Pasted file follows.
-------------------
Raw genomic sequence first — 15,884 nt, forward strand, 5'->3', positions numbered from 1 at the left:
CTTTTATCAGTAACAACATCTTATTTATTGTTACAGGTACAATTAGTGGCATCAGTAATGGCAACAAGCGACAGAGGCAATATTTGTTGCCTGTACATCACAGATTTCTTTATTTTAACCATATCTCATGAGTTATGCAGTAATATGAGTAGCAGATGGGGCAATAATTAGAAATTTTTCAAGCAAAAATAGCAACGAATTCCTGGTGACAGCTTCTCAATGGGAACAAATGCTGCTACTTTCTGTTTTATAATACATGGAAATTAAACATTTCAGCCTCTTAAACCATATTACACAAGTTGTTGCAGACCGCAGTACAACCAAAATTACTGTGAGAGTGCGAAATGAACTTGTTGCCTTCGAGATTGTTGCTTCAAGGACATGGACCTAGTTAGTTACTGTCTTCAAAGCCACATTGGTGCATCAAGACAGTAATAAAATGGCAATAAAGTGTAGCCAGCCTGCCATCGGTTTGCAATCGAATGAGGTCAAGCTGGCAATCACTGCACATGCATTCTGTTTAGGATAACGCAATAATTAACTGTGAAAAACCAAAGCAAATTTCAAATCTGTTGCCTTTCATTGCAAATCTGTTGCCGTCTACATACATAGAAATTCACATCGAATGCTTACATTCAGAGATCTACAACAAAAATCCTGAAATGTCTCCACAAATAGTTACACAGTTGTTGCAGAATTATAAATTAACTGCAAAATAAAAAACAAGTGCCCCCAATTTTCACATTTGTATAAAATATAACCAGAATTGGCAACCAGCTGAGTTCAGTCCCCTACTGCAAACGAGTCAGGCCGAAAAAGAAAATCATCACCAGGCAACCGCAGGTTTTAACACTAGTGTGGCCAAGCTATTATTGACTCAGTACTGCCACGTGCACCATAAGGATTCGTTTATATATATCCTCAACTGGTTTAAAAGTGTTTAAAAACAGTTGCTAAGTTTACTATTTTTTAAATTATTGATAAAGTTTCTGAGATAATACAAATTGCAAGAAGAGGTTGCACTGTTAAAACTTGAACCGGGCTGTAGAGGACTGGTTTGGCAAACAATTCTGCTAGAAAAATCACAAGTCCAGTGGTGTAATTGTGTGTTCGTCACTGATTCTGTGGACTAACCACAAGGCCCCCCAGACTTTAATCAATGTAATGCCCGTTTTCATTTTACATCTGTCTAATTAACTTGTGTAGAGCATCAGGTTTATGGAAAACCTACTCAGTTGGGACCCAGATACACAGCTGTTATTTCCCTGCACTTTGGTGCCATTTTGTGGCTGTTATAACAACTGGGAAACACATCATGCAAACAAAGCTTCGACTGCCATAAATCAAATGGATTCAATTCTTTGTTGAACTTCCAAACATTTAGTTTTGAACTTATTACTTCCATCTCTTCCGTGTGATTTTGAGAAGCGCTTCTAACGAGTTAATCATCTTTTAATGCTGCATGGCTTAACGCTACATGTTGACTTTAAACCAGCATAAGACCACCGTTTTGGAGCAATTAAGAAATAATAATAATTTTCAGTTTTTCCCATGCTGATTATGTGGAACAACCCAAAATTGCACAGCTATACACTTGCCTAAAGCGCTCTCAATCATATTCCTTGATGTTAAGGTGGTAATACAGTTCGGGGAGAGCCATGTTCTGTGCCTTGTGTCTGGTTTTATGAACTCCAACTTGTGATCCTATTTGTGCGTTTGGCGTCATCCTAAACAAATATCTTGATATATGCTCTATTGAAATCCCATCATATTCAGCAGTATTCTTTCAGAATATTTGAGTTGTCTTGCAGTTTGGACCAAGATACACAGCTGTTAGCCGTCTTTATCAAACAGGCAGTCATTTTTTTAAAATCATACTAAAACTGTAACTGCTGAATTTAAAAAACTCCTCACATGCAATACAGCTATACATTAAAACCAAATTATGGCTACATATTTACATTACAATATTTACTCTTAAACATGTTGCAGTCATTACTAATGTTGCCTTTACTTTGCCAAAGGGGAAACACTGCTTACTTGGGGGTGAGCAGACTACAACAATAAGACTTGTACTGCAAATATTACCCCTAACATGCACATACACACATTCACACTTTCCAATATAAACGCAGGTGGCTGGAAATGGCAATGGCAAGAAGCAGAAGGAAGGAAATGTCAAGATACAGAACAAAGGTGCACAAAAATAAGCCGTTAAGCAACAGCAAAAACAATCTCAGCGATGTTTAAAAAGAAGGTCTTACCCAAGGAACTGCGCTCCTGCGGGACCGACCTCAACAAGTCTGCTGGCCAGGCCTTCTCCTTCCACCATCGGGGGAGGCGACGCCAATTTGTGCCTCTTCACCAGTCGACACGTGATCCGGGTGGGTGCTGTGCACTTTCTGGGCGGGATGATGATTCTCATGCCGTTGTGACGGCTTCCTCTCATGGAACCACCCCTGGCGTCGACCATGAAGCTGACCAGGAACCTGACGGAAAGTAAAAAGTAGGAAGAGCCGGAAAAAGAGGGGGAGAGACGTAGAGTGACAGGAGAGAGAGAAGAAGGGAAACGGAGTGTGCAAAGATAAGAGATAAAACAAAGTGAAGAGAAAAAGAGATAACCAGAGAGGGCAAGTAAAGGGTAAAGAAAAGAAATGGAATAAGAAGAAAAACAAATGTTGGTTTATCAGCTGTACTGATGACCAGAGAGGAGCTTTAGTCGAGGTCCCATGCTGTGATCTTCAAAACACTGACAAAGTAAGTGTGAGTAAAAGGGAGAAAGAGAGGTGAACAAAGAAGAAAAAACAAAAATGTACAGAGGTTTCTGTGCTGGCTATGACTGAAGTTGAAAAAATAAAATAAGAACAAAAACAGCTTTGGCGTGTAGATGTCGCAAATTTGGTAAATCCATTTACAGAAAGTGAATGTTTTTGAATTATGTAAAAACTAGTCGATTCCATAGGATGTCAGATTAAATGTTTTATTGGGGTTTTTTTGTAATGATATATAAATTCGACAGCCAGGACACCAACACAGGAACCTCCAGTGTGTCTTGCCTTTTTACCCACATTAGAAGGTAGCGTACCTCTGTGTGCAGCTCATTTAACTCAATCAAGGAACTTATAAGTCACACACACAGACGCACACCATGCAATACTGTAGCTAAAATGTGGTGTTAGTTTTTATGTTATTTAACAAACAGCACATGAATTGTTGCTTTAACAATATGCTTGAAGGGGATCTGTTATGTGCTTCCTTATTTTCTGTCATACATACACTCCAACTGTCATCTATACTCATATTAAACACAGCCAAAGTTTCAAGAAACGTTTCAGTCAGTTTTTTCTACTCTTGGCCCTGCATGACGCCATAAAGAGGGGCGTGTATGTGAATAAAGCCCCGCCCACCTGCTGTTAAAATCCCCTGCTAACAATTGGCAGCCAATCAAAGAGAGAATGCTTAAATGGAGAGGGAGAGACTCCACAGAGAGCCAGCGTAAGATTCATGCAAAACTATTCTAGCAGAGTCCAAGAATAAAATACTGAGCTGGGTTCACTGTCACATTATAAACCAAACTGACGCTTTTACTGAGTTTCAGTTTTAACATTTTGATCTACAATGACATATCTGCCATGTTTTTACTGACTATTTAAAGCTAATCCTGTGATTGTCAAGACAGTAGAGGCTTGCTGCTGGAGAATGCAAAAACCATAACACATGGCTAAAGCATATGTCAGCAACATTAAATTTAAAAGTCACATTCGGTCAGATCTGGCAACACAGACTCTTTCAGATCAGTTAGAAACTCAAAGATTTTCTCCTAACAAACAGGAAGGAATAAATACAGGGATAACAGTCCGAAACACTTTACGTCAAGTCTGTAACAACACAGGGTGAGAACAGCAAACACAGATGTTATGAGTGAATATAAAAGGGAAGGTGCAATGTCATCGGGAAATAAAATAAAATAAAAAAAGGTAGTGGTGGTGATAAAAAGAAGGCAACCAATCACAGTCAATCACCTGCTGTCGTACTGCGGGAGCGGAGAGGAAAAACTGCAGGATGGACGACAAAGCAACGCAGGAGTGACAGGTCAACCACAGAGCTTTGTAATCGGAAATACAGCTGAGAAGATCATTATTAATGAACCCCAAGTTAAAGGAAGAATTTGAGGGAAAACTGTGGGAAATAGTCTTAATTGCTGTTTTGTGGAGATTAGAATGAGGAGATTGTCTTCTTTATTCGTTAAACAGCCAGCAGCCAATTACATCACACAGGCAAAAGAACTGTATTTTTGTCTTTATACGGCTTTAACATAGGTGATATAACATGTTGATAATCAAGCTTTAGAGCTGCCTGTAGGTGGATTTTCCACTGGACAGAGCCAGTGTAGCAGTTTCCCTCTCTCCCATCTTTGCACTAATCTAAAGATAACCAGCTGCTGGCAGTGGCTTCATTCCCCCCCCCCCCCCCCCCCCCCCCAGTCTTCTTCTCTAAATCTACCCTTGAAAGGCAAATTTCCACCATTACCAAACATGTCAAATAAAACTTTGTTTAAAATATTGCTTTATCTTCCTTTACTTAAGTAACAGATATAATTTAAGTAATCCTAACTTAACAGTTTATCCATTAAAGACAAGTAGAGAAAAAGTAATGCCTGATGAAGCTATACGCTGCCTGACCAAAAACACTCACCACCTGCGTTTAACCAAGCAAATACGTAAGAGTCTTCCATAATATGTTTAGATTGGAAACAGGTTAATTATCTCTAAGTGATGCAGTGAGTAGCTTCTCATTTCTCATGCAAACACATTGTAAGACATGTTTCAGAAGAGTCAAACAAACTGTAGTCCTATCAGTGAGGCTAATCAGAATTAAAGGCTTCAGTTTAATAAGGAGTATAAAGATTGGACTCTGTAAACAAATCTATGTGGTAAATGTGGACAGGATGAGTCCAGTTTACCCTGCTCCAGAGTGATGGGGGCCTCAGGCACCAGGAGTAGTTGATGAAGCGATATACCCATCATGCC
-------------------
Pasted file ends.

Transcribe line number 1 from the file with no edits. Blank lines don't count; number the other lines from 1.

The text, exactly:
Raw genomic sequence first — 15,884 nt, forward strand, 5'->3', positions numbered from 1 at the left: